Matthias Shapiro

I need fewer hobbies

International UTF-8 Characters in Windows Phone 7 WebBrowser Control

I haven’t blogged for a while not because I haven’t had anything to say but because I felt I need time to triage all cool stuff I’ve been learning about Windows Phone 7 Silverlight development. However, one thing that I’ve learned cannot wait. That is support for international characters in the WebBrowser control.

Basically, the problem is as follows: We want to show HTML that uses international characters. The most straightforward way to show HTML in a Windows Phone 7 app is to use the WebBrowser control and the "NavigateToString(string myString)” method to input the HTML.

However, when we hook international text (like Japanese, Arabic, Korean, Russian or Chinese characters) using this method, we get a mess. The following code:

string testString = "<html><body>日本列島の占領の最初の兆候が縄文時代で約14,000のBC、竪穴住居の中石器時代新石器時代
; BrowserControl.NavigateToString(testString);
produces the following result:


In case you’re not familiar with Japanese, this is not Japanese. This is, instead, the ASCII version of the Japanese characters we want to see. Why does it do this? I’m not sure. But my effort to show the actual international text in the WebBrowser control was met with tears time and time again.

Until I found this post unhelpfully titled “Windows Phone 7 Character Testing…”. Here the author gives us this extremely helpful method for delivering the string we need to show international characters:

private static string ConvertExtendedASCII(string HTML)
    string retVal = "";
    char[] s = HTML.ToCharArray();

    foreach (char c in s)
        if (Convert.ToInt32(c) > 127)
            retVal += "&#" + Convert.ToInt32(c) + ";";
            retVal += c;

    return retVal;

With this in place, we can very simply run our string through the method to give us properly encoded HTML so that


gives us:


And we’re happy. Very happy.

18 Responses to International UTF-8 Characters in Windows Phone 7 WebBrowser Control

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  2. Manh Hoang Xuan

    Thanks! It’s very helpful for Vietnamese Charactors

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  4. EngDev

    It didn’t work correctly in arabic text

  5. SiONYX

    retVal += c; instantiates new string every iteration that is significantly slows dows conversion.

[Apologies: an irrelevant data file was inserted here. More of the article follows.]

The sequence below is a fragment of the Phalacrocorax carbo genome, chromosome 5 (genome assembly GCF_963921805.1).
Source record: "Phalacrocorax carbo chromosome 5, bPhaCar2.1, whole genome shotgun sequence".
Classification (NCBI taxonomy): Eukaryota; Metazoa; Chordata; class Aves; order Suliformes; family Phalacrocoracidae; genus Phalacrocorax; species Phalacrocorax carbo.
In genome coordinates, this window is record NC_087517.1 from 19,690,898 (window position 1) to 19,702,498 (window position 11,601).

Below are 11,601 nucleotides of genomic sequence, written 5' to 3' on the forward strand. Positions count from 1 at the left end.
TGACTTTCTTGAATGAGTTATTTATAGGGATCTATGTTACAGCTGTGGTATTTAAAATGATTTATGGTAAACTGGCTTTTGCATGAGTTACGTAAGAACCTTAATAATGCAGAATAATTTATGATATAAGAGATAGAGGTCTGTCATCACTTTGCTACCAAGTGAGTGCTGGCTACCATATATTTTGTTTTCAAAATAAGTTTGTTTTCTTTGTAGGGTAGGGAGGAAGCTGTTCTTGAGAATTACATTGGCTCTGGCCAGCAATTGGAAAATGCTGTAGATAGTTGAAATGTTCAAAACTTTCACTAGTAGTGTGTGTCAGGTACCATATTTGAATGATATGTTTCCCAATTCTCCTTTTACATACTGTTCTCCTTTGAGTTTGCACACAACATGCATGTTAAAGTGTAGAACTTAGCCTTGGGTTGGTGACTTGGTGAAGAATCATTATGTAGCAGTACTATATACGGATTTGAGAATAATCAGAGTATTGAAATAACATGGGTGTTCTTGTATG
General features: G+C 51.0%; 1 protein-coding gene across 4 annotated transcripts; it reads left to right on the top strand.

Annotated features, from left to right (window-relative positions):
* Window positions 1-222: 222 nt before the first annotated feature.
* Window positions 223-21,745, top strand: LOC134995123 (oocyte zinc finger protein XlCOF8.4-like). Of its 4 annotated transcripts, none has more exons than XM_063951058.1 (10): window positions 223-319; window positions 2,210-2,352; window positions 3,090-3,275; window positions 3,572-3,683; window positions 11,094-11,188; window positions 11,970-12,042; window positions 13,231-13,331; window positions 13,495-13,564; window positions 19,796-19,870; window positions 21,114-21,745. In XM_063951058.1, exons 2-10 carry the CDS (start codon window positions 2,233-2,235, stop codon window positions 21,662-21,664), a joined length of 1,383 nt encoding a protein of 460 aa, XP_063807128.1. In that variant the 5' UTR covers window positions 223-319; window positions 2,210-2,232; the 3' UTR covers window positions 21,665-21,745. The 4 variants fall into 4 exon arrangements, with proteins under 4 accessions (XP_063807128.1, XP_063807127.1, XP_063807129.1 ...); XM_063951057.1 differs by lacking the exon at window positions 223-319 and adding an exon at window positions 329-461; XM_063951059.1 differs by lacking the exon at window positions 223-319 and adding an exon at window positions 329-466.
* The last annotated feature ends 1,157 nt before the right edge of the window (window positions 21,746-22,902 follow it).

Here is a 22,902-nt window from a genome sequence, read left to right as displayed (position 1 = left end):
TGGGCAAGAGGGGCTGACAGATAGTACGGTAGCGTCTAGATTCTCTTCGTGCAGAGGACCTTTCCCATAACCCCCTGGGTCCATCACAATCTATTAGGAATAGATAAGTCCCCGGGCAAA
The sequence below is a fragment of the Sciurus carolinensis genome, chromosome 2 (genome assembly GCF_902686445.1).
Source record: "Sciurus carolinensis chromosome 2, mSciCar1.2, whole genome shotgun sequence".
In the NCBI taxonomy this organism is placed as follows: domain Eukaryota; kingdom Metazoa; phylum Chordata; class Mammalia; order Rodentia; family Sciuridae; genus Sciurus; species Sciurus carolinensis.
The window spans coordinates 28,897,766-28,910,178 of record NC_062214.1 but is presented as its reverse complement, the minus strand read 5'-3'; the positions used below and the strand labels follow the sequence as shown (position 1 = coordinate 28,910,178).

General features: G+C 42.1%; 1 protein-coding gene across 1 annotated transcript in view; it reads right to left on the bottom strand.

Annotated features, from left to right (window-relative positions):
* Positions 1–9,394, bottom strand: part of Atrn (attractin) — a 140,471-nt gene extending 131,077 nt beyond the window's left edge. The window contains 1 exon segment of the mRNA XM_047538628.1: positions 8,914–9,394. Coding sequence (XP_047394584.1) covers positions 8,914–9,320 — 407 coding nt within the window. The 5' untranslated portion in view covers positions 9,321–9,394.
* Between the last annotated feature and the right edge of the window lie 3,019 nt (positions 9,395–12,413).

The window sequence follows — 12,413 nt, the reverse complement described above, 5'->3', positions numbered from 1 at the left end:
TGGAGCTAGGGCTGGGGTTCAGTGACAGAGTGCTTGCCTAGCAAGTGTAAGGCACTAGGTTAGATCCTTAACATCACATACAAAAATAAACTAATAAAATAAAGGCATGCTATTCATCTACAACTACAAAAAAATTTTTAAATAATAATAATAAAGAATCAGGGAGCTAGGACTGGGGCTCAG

Following function works thousand times faster:

    private static string FastConvertExtendedASCII(string HTML)
    char[] s = HTML.ToCharArray();

    // Getting number of characters to be converted
    // and calculate extra space
    int n = 0;
    int value;
    foreach (char c in s)
    if ((value = Convert.ToInt32(c)) > 127)
    if (value > 9999)
    n += 7;
    else if (value > 999)
    n += 6;
    n += 5;

    // To avoid new string instantiating
    // allocate memory buffer for final string
    char[] res = new char[HTML.Length + n];

    // Conversion
    int i = 0;
    int div;
    const int zero = (int)’0′;
    foreach (char c in s)
    if ((value = Convert.ToInt32(c)) > 127)
    res[i++] = ‘&’;
    res[i++] = ‘#’;

    if (value > 9999)
    div = 10000;
    else if (value > 999)
    div = 1000;
    div = 100;

    while (div > 0)
    res[i++] = (char)(zero + value / div);
    value %= div;
    div /= 10;

    res[i++] = ‘;’;
    res[i] = c;

    return new string(res);

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  7. Thanks, Man. Works well! )

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  9. Masoud

    Hey man
    you great
    it works

  10. dalmate

    Thanks. It saved my life. :))

  11. Joel

    I found another way to reslove the problem;

    StreamReader reader = new StreamReader(TitleContainer.OpenStream(“731999031.htm”), Encoding.GetEncoding(“unicode”));

    I works very well!

  12. Joel

    It works!
    But it will take a very long time to work with the ConvertExtendedASCII, Any idea to reslove it.

  13. string.Format(@”{0}”, content)。在前面添加head

  14. Ken Sadahiro

    Let’s try again – sorry:

    <head><meta content=”text/html; charset=utf-16”/></head>

  15. Ken Sadahiro

    OOPS – the HTML got eaten up – what I said after “and tags?” was this:

    <head><meta content=”text/html; charset=utf-16”/>&lt/head>

  16. Ken Sadahiro

    Have you tried adding the following in your “testString” variable between the and tags?

    That might help at least with Unicode BMP characters. For characters that are in one of the Unicode SMPs, you will need to use one of the available System.Text.Encoding classes (see ), or do the trick you did.

  17. Very helpful post! I’ve tuned the code sample:

    private static string ConvertExtendedAscii(string html)
    StringBuilder sb = new StringBuilder();

    foreach (var c in html)
    int charInt = Convert.ToInt32(c);
    if (charInt > 127)
    sb.AppendFormat(“&#{0};”, charInt);

    return sb.ToString();